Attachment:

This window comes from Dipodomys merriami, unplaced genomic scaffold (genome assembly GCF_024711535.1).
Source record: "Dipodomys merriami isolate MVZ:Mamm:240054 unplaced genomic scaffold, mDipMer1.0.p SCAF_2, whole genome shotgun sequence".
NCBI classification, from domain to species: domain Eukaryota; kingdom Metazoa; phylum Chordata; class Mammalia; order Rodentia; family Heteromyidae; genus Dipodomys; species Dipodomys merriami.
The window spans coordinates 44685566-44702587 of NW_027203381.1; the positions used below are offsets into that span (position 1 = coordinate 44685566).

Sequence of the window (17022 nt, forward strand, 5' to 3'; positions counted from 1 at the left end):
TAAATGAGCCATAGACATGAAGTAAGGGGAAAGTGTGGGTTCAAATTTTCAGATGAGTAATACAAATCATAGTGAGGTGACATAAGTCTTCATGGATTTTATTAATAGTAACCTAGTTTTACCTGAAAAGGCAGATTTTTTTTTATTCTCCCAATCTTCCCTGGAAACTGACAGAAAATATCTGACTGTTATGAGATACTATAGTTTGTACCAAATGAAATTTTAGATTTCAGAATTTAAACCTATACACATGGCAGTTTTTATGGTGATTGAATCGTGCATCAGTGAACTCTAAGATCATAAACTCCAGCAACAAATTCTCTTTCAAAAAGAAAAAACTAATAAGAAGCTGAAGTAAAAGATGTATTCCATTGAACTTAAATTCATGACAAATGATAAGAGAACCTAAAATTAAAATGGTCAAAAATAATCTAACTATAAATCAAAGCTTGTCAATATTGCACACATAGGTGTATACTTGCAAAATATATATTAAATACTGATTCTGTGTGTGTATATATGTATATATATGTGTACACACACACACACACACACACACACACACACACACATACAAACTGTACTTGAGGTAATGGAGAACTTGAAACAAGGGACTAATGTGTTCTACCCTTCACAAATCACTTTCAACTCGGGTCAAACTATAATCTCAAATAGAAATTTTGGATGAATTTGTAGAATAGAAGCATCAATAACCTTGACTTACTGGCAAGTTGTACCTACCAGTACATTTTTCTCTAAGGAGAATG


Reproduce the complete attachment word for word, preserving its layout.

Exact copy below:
This window comes from Dipodomys merriami, unplaced genomic scaffold (genome assembly GCF_024711535.1).
Source record: "Dipodomys merriami isolate MVZ:Mamm:240054 unplaced genomic scaffold, mDipMer1.0.p SCAF_2, whole genome shotgun sequence".
NCBI classification, from domain to species: domain Eukaryota; kingdom Metazoa; phylum Chordata; class Mammalia; order Rodentia; family Heteromyidae; genus Dipodomys; species Dipodomys merriami.
The window spans coordinates 44685566-44702587 of NW_027203381.1; the positions used below are offsets into that span (position 1 = coordinate 44685566).

Sequence of the window (17022 nt, forward strand, 5' to 3'; positions counted from 1 at the left end):
TAAATGAGCCATAGACATGAAGTAAGGGGAAAGTGTGGGTTCAAATTTTCAGATGAGTAATACAAATCATAGTGAGGTGACATAAGTCTTCATGGATTTTATTAATAGTAACCTAGTTTTACCTGAAAAGGCAGATTTTTTTTTATTCTCCCAATCTTCCCTGGAAACTGACAGAAAATATCTGACTGTTATGAGATACTATAGTTTGTACCAAATGAAATTTTAGATTTCAGAATTTAAACCTATACACATGGCAGTTTTTATGGTGATTGAATCGTGCATCAGTGAACTCTAAGATCATAAACTCCAGCAACAAATTCTCTTTCAAAAAGAAAAAACTAATAAGAAGCTGAAGTAAAAGATGTATTCCATTGAACTTAAATTCATGACAAATGATAAGAGAACCTAAAATTAAAATGGTCAAAAATAATCTAACTATAAATCAAAGCTTGTCAATATTGCACACATAGGTGTATACTTGCAAAATATATATTAAATACTGATTCTGTGTGTGTATATATGTATATATATGTGTACACACACACACACACACACACACACACACACACACATACAAACTGTACTTGAGGTAATGGAGAACTTGAAACAAGGGACTAATGTGTTCTACCCTTCACAAATCACTTTCAACTCGGGTCAAACTATAATCTCAAATAGAAATTTTGGATGAATTTGTAGAATAGAAGCATCAATAACCTTGACTTACTGGCAAGTTGTACCTACCAGTACATTTTTCTCTAAGGAGAATG